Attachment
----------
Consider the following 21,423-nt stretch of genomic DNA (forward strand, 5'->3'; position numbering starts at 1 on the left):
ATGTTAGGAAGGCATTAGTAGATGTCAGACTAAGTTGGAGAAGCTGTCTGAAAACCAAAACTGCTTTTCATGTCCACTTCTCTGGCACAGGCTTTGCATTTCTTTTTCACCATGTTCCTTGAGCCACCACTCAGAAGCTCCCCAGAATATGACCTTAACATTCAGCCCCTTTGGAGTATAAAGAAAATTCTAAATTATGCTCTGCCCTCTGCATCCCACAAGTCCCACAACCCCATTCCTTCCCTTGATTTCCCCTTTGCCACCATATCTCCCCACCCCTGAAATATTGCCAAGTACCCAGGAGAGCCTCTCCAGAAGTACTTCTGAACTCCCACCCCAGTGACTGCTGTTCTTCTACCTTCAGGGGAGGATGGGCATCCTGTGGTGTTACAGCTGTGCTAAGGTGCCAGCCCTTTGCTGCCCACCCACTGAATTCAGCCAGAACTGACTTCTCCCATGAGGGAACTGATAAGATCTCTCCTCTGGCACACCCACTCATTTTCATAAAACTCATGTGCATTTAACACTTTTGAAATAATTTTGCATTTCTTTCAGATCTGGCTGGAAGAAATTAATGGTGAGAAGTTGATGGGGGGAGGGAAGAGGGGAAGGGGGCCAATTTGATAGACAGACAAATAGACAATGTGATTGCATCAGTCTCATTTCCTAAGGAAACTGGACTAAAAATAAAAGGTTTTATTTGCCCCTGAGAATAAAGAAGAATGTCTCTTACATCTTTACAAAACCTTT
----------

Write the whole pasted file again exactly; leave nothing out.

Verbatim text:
Consider the following 21,423-nt stretch of genomic DNA (forward strand, 5'->3'; position numbering starts at 1 on the left):
ATGTTAGGAAGGCATTAGTAGATGTCAGACTAAGTTGGAGAAGCTGTCTGAAAACCAAAACTGCTTTTCATGTCCACTTCTCTGGCACAGGCTTTGCATTTCTTTTTCACCATGTTCCTTGAGCCACCACTCAGAAGCTCCCCAGAATATGACCTTAACATTCAGCCCCTTTGGAGTATAAAGAAAATTCTAAATTATGCTCTGCCCTCTGCATCCCACAAGTCCCACAACCCCATTCCTTCCCTTGATTTCCCCTTTGCCACCATATCTCCCCACCCCTGAAATATTGCCAAGTACCCAGGAGAGCCTCTCCAGAAGTACTTCTGAACTCCCACCCCAGTGACTGCTGTTCTTCTACCTTCAGGGGAGGATGGGCATCCTGTGGTGTTACAGCTGTGCTAAGGTGCCAGCCCTTTGCTGCCCACCCACTGAATTCAGCCAGAACTGACTTCTCCCATGAGGGAACTGATAAGATCTCTCCTCTGGCACACCCACTCATTTTCATAAAACTCATGTGCATTTAACACTTTTGAAATAATTTTGCATTTCTTTCAGATCTGGCTGGAAGAAATTAATGGTGAGAAGTTGATGGGGGGAGGGAAGAGGGGAAGGGGGCCAATTTGATAGACAGACAAATAGACAATGTGATTGCATCAGTCTCATTTCCTAAGGAAACTGGACTAAAAATAAAAGGTTTTATTTGCCCCTGAGAATAAAGAAGAATGTCTCTTACATCTTTACAAAACCTTT